The Constitution’s Real Purpose
Many people get it wrong.
​May 16, 2020





 

Somehow, many Americans created the notion that our founders wrote the constitution to restrict government power.  They’re wrong.  And that hurts all of us. 

HISTORY
“America” began with the Declaration of Independence in 1776.  The Declaration is not a law.  It was a letter to King George III from the colonial Continental Congress announcing their intention to secede from the British Empire and create their own nation.  When the King objected, the Revolutionary War ensued, until the Treaty of Paris in 1784.

In 1781, the founders adopted the Articles of Confederation to govern the new United States of America. The Articles failed because they left the federal government too weak to manage the country.

So, they convened in Philadelphia in 1787 to revise the Articles.  That just didn’t work, so they scrapped the Articles and started over.  They completed and ratified the new United States Constitution in 1788 and held the first presidential election in 1789.  They called it the Noble Experiment. 

PURPOSES
The general purpose of every constitution is to establish a government.  It defines the government’s structure and power.  It creates public offices, establishes who can hold those offices, assigns powers and duties to those officials, determines how laws are made, enforced, and interpreted; and how finances are handled.  A constitution could give absolute power to a government, or it could give no power.  Ours lands between the two extremes. 

The founders specifically wrote our constitution because the Articles of Confederation were so weak that the federal government had no power at all, and the country couldn’t function as a single entity.  They wrote the constitution to make the federal government bigger and stronger, not to strengthen the individual states.

The six specific purposes of the United States Constitution are clearly stated in the Preamble:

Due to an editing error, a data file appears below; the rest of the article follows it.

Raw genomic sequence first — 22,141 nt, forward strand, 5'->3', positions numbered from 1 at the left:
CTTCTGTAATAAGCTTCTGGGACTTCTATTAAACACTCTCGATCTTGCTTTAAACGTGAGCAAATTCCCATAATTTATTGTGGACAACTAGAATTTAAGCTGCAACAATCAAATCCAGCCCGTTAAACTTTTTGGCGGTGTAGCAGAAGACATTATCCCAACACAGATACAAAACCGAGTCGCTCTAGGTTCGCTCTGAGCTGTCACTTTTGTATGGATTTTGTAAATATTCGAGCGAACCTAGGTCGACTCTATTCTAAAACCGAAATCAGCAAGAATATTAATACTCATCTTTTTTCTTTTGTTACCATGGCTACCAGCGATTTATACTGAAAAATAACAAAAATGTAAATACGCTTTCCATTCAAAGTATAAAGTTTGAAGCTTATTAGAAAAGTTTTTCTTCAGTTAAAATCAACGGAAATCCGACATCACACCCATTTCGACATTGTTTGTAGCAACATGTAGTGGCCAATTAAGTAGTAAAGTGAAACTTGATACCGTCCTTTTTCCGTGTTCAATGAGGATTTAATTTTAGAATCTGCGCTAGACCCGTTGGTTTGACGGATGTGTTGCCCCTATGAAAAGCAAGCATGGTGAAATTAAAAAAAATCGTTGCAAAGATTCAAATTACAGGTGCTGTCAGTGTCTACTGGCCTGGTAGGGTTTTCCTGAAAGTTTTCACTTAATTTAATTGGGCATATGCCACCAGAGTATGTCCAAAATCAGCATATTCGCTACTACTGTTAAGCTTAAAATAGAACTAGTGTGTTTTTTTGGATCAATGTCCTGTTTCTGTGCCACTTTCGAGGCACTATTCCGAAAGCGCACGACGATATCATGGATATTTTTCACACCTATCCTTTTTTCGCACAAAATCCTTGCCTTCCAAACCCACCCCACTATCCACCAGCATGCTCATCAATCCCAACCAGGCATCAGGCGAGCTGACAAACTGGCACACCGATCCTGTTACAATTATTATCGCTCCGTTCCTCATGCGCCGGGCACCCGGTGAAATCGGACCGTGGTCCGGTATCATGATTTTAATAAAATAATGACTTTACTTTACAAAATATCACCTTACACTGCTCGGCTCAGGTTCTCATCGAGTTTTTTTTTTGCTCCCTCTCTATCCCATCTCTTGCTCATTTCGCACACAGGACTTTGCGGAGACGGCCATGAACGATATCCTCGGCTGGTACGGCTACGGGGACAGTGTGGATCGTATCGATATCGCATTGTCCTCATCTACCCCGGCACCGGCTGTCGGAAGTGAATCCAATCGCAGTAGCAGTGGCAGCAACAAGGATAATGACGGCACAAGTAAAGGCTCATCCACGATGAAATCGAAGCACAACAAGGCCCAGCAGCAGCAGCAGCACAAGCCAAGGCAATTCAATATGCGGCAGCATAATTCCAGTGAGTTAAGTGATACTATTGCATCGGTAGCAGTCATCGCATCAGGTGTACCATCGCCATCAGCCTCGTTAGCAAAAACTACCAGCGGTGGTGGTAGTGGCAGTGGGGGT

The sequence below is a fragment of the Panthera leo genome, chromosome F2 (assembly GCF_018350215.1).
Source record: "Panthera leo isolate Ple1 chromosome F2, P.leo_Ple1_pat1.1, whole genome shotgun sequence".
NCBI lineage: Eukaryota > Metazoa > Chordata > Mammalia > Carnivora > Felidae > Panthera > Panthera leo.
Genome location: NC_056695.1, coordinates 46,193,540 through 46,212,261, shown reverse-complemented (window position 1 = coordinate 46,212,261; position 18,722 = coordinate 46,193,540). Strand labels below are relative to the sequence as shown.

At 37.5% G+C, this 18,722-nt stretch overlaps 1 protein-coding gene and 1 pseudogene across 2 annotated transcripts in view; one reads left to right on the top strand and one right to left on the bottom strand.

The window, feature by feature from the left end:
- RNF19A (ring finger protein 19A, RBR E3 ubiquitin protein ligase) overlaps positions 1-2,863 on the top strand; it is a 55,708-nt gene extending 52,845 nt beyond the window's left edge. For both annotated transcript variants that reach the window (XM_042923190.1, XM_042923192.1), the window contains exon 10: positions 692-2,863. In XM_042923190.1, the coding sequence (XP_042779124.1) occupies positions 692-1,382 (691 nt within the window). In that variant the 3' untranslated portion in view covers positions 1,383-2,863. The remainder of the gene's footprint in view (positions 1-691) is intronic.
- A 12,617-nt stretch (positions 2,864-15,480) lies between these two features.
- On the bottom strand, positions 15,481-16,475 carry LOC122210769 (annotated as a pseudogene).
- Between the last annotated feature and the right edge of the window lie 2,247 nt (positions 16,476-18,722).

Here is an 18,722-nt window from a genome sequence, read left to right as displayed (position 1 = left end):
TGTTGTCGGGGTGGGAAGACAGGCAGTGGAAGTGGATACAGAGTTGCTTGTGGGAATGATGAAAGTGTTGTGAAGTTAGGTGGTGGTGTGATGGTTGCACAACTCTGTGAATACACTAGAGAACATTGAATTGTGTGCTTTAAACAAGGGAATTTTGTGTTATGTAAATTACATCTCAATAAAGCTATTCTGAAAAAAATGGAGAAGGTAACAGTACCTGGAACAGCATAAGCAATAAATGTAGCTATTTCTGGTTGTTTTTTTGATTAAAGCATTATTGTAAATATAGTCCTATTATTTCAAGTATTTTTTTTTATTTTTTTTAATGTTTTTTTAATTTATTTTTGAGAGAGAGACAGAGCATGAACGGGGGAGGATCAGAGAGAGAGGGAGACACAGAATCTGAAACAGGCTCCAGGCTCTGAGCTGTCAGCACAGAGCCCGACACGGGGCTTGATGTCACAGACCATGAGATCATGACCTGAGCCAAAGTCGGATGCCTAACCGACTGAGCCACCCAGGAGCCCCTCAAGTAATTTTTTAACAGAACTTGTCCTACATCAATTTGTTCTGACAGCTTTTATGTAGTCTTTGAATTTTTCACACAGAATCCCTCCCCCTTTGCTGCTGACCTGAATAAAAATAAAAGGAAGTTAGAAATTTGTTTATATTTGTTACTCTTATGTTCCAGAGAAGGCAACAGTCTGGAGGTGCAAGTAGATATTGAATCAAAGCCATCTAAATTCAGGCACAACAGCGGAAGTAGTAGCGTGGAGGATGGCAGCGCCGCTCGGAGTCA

Those are big things.  They don’t lend themselves to small government.

WHY IT MATTERS
Our founders were flawed, but brilliant.  The Constitution is superb in both its simplicity and its complexity.  After the Preamble, there are seven articles and 27 amendments.  That’s all.  It only takes an hour to read it.  But you won’t understand it unless you read all of the words; they’re connected.  Then read it again.

Every aspect of the United States flows from this document.  It controls every law, every program, every tax –  from who can serve as president, to your income taxes, to your state government, to how much power your local schools have, to your town’s parking ordinances.  Everything in this country must be constitutional.

Successful sports coaches stress fundamentals.  Athletes must know how to bat, throw, pitch, shoot, serve, run, pass, block, catch, tackle, and play by the rules.  When a team falters, a good coach starts over with those fundamentals. 

I’ve seen arguments that the federal government only has power in war time, that the Constitution’s purpose is to give all power to the states.  These faulty notions thrive because we allow our schools to teach civics wrong, when they bother to teach it at all.  America is supposed to be “of, by, and for the people”.  When we don’t know how our government is supposed to work, then we can’t make it work right.

Our constitution is the rule book for our government.  If you want to understand what’s going on in government, and influence it, you have to know what the rules are, and how things work.  Then you can use them to your advantage.  When you do that, it’s called lobbying.  And that’s a good thing.  But that’s another story.

Americans need to learn what our schools refuse to teach.

FOR MORE INFORMATION
America’s First Constitution
Read the Articles of Confederation
Read the Constitution
Why We Need More Lobbyists


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Patricia A. O'Malley

Social Policy & Programs Consulting

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Established 1993


We the People of the United States, in Order to:


1.  form a more perfect Union,
2.  establish Justice,
3.  insure domestic Tranquility,
4.  provide for the common defense,
5.  promote the general Welfare, and
6.  secure the Blessings of Liberty to ourselves and our Posterity,

do ordain and establish this Constitution for the United States of America.